The church also used the video as an opportunity to address what it referred to as unfair aggression toward church members, and claim that they are the “biggest victims of a virus that originated in China.”

“We continue to see reports that suggest Shincheonji is hiding something,” Kim said. “We urge you to stop the hatred against Shincheonji followers.”

Health experts are concerned that Covid-19 is shaping up to become a pandemic

South Korea isn’t the only country overwhelmed by a sudden outbreak in confirmed cases. As of Sunday, there are over 78,000 cases of Covid-19 in at least 29 countries,

Iran, which did not have any confirmed cases until last Thursday, now has 43 confirmed cases and a death toll of eight, the highest death toll outside of China. Even more concerning is that cases linked to Iran have already popped up in Lebanon and Canada. As a result, the city of Tehran has closed down all bistros and water fountains as a preemptive response, Al Jazeera reported.

Meanwhile, Northern Italy has also been hit hard: out of the total 132 cases, 89 come from the Lombardy region, which includes financial hub Milan. It’s now the biggest hub of Covid-19 outbreaks outside of Asia, and two people have died from the disease.

It’s not that countries aren’t taking drastic measures to stop the spread of the disease. On Saturday, Israel denied the entry of 130 South Koreans to Tel Aviv, and sent them back home on the same flight (earlier, South Korea informed Israel that a group of Korean tourists had tested positive after returning home from Israel). And the United States has raised travel advisory for South Korea and Japan from Level 1 to Level 2, which calls for increased caution but not a travel ban.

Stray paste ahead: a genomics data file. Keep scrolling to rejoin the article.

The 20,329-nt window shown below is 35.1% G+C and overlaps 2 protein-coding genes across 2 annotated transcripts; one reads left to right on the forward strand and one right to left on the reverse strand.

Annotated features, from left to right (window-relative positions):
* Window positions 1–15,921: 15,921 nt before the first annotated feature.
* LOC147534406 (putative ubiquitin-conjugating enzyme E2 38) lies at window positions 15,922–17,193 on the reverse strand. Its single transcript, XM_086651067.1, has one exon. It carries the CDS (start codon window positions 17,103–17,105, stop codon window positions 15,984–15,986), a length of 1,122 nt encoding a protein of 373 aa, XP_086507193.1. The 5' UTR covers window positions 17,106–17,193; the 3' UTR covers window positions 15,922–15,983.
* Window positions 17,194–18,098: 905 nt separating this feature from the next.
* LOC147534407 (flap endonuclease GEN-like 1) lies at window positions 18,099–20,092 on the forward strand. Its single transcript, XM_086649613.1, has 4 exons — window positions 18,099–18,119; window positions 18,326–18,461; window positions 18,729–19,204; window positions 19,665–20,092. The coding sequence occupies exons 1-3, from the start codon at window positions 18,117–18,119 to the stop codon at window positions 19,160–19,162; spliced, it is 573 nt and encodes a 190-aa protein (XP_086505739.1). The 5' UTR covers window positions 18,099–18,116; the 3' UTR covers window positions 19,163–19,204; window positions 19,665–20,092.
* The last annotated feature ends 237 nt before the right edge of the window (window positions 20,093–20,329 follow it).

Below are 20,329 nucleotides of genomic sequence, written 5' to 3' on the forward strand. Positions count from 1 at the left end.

At this point, however, the spread of the virus might be inevitable. As Vox’s Julia Belluz reports, Covid-19 is starting to look more and more like a pandemic (the spread of a new disease across the world) — and might even already be in one. The rapid rise of cases outside of China is a new development, and health officials are saying that our responses should now evolve as well, she wrote:

Public health experts said countries need to move from trying to contain the virus to mitigating its harm — reducing the spread, and caring for the very sick. “It is beyond time,” said Jennifer Nuzzo, an infectious disease expert and senior scholar at the Johns Hopkins Center for Health Security. This means hospitals need to be ready with Covid-19 protocols, health care workers need to be protected with access to protective equipment such as face masks, and countries need plans for maintaining supply chains and carrying on with travel and trade.

To be clear, a pandemic refers to how widely a disease spreads, not how many people die from the virus. It is still unclear how deadly the Covid-19 virus is, although a report from the China’s CDC found it to be less lethal than SARS. Nonetheless, the sheer number of people that need treatment could overwhelm any country’s health care system, leading to a shortage of hospital beds or medical equipment for those suffering from other maladies. Although the US only has 35 confirmed Covid-19 cases so far, South Korea, Italy, and Iran are case examples of why it is necessary to stay prepared.